Tag Archives: characters

Nice work

Phil: When we go to literary events, I often feel that Candice and I aren’t really in the right place. The art establishment doesn’t really have a home for people who just want to write novels for readers on sunbeds.

Last year, we were given a copy of Nice Work by David Lodge and I decided it was time I got around to reading it.

The plot concerns university lecturer Robyn Penrose, who finds herself shadowing factory manager Vic Wilcox. They rub along, disagree and then have a brief fling. The plot is nicely summarised on Wikipedia.

My god, this book is pleased with itself. Witten in the third person, the text keeps showing how clever it is with little asides. To be honest, the print format put me off, and by the third chapter, it was heading for the charity pile. But, I persevered, in the world of Art, books are not there to be enjoyed, they are there to be good for you. A bit like broccoli.

By the end, I enjoyed it, but possibly not in the right way.

You see, I didn’t go to university and have a suspicion that many of the people there simply use further education as a way of avoiding the real world. Yes, there are many valuable courses and we can’t do without them, but I’ve met people who basically have never left school and boy can you tell.

Robyn Penrose is just such a person. She thinks that the most important thing in the world is obscure literary criticism. I’ve no issue with that, the problem I have is that she expects to be able to live in her ivory tower and have everyone else pay for it. Even as I write this, I know it sounds a bit Daily Mail, but when she visits Vic’s factory, it’s obvious that she doesn’t comprehend that those working in the hell-hole conditions are supporting her lovely way of life – just like the landed gentry expected the serfs to toil in the fields so they could lounge around doing nothing. At least they didn’t pretend they cared.

It might be that the author was satirizing this, Robyn and her partner do briefly discuss the idea, but I’m unconvinced. I think she is the hero, especially when we reach the deus ex machina ending with unexpected windfalls and bailing a recently redundant Vic out.

The point is, there is IMHO, nothing wrong with setting out just to entertain people. Life is rubbish enough without someone coming along and snootily laughing at your enjoyable choice of reading matter, and then expecting you to fork out for their luxury lifestyle.

Rant over.

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Read what you don’t know

Hot MessPhil: Authors are told, “Write what you know”, but my latest read is the complete opposite.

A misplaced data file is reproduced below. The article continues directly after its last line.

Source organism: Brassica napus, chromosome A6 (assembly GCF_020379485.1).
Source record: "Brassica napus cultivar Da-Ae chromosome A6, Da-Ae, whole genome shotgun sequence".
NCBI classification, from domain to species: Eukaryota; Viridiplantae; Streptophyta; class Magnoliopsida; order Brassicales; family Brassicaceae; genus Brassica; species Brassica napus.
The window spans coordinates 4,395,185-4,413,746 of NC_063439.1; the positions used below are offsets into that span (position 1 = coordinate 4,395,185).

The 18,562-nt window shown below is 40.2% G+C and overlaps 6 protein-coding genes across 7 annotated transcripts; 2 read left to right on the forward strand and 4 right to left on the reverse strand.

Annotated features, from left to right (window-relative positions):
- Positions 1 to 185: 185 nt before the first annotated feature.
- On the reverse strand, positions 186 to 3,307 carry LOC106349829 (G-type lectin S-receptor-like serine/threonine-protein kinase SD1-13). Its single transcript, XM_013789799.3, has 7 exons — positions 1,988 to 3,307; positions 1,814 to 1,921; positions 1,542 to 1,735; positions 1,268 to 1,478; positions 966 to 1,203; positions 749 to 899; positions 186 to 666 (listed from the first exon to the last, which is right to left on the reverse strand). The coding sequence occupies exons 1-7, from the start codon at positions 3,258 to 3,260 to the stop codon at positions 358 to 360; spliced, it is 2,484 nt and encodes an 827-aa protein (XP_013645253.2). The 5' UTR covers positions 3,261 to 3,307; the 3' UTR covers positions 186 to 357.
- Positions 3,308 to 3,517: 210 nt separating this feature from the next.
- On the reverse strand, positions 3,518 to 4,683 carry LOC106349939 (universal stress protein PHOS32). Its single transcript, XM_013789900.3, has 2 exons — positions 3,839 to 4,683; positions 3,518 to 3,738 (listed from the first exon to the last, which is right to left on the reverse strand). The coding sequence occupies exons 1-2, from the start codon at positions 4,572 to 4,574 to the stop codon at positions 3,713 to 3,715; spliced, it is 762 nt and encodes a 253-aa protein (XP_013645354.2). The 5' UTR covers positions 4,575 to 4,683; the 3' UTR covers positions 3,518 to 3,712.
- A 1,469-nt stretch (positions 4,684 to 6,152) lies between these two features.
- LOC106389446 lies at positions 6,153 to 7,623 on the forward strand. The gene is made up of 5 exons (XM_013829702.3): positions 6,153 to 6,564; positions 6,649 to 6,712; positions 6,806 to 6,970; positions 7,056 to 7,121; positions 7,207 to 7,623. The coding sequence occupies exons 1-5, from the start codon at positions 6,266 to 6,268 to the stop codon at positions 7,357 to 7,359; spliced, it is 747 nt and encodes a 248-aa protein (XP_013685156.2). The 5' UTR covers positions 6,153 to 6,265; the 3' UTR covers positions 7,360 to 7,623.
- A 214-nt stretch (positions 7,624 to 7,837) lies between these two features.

I couldn’t be less like Ellie Knight from the book Hot Mess if I tried – and I think that’s a good thing. At least it’s a break from my “normal” life, which I think is pretty much the point of reading.

Ellie is newly single and spends most of the book looking for lurve, or at least shagging her way through Tinder…

You guessed this from the cover, didn’t you? It’s pink. There is a shoe. The writing is a sort of scripty font. This is proper chick-lit. And of course, I didn’t buy it, or dare read it outside the house.

It’s quite fun. For a long while, you are wondering if there is actually a plot, but eventually, things start to tie up and by the end, you feel you’ve been on a journey with the character and had a laugh along the way.

Apparently, London is full of girls for whom this is a documentary, but as I say, that’s not me.

By the end though, there was something annoying me.

The story is told from Ellie’s point of view – but she doesn’t tell us everything. Several times events take place where you would have expected us to know what’s going on, but she “remembers” to tell us a bit of back story all of a sudden. Maybe it’s me, but I felt a little short-changed especially at the end when everything gets tied up.

Don’t get me wrong, this was an enjoyable, and for me, eduactional, read. Perfect for the side of a pool where everyone else is the colour of the cover.

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One Enchanted Evening

Phil: It’s been mentioned on this blog more than once that celebrity authors wind me up.

I don’t mean authors who are famous for writing, but famous people who suddenly decide to put out a book. The publishers know that all it takes is said famous moniker in embossed letters across the cover and sales will be a dead cert. Even if the “name” doesn’t sell the book on its own, they will be an easy booking for chat shows and into Sunday supplements in the newspapers.

A deal is done, handsome advance paid and off they go.

If you think this is because I am jealous, you’d be dead right. It’s almost arguable that the only way to get a bestseller out nowadays is to be famous for something else and then develop a sideline in writing. Or get someone else to develop it for you.

So, how did I feel when I saw this book from Strictly Come Dancing prancer Anton du Beke hit my reading pile via my Mum and Sainsburys?

I mean come on, he’s the dancer with “personality”. The one normally lumbered with the joke contestant. He did a show about jumping through polystyrene walls.

All of which meant I came to the book willow expectations. To be honest, I was hoping for a “so bad it’s good” moment.

Annoyingly, it’s actually (grits teeth) not bad. Quite readable in fact.

OK, the plot revolves around the Grand Ballroom of the Buckingham hotel in London. The main character is the lead show dancer. You aren’t going to be surprised by this.

But, it’s 1936. The drums of war are starting to play. Oswald Mosely and the Mitford sisters are on the scene. Plenty of people quite like that nice Mr Hitler over in Germany, not least the King and Mrs Simpson. It was the era when Viscount Rothermere was happy to write his infamous piece with the headline “Hurrah for the Blackshirts” in both the Daily Mail and Daily Mirror. There are riots in the East End where the police stand by as fascists try to force out the Jewish population.